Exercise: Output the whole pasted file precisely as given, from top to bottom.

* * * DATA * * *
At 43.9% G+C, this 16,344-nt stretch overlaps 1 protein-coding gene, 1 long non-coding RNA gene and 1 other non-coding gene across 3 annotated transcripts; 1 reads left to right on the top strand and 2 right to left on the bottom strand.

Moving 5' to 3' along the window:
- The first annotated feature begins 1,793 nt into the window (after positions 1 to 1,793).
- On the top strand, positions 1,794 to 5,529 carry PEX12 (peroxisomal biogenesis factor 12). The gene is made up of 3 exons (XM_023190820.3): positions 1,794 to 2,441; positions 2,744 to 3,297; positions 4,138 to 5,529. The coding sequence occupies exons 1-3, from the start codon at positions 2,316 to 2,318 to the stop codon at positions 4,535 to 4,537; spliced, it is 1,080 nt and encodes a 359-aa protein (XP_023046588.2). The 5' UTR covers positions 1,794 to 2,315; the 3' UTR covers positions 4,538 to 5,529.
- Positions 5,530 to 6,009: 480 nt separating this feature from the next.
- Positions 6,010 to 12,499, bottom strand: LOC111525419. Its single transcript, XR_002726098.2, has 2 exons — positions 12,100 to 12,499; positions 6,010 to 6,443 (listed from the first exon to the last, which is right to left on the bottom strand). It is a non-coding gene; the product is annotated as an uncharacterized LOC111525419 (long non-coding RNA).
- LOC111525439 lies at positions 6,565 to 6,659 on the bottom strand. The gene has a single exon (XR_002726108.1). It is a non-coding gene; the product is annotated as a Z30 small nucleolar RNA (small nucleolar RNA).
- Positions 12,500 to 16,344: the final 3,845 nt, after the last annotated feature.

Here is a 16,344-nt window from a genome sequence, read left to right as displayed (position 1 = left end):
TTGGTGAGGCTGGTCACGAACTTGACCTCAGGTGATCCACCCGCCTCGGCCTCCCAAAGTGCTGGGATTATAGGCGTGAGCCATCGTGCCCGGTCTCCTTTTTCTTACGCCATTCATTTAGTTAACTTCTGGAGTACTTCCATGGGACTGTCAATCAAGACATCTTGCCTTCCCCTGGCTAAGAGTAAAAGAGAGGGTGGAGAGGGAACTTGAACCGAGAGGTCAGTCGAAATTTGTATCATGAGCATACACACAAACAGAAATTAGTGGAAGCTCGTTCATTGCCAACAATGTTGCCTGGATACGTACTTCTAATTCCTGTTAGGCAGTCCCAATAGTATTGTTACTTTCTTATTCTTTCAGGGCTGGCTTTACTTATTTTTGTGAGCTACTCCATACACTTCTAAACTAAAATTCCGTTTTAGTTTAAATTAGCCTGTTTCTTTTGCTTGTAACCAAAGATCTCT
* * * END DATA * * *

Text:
At 43.9% G+C, this 16,344-nt stretch overlaps 1 protein-coding gene, 1 long non-coding RNA gene and 1 other non-coding gene across 3 annotated transcripts; 1 reads left to right on the top strand and 2 right to left on the bottom strand.

Moving 5' to 3' along the window:
- The first annotated feature begins 1,793 nt into the window (after positions 1 to 1,793).
- On the top strand, positions 1,794 to 5,529 carry PEX12 (peroxisomal biogenesis factor 12). The gene is made up of 3 exons (XM_023190820.3): positions 1,794 to 2,441; positions 2,744 to 3,297; positions 4,138 to 5,529. The coding sequence occupies exons 1-3, from the start codon at positions 2,316 to 2,318 to the stop codon at positions 4,535 to 4,537; spliced, it is 1,080 nt and encodes a 359-aa protein (XP_023046588.2). The 5' UTR covers positions 1,794 to 2,315; the 3' UTR covers positions 4,538 to 5,529.
- Positions 5,530 to 6,009: 480 nt separating this feature from the next.
- Positions 6,010 to 12,499, bottom strand: LOC111525419. Its single transcript, XR_002726098.2, has 2 exons — positions 12,100 to 12,499; positions 6,010 to 6,443 (listed from the first exon to the last, which is right to left on the bottom strand). It is a non-coding gene; the product is annotated as an uncharacterized LOC111525419 (long non-coding RNA).
- LOC111525439 lies at positions 6,565 to 6,659 on the bottom strand. The gene has a single exon (XR_002726108.1). It is a non-coding gene; the product is annotated as a Z30 small nucleolar RNA (small nucleolar RNA).
- Positions 12,500 to 16,344: the final 3,845 nt, after the last annotated feature.

Here is a 16,344-nt window from a genome sequence, read left to right as displayed (position 1 = left end):
TTGGTGAGGCTGGTCACGAACTTGACCTCAGGTGATCCACCCGCCTCGGCCTCCCAAAGTGCTGGGATTATAGGCGTGAGCCATCGTGCCCGGTCTCCTTTTTCTTACGCCATTCATTTAGTTAACTTCTGGAGTACTTCCATGGGACTGTCAATCAAGACATCTTGCCTTCCCCTGGCTAAGAGTAAAAGAGAGGGTGGAGAGGGAACTTGAACCGAGAGGTCAGTCGAAATTTGTATCATGAGCATACACACAAACAGAAATTAGTGGAAGCTCGTTCATTGCCAACAATGTTGCCTGGATACGTACTTCTAATTCCTGTTAGGCAGTCCCAATAGTATTGTTACTTTCTTATTCTTTCAGGGCTGGCTTTACTTATTTTTGTGAGCTACTCCATACACTTCTAAACTAAAATTCCGTTTTAGTTTAAATTAGCCTGTTTCTTTTGCTTGTAACCAAAGATCTCT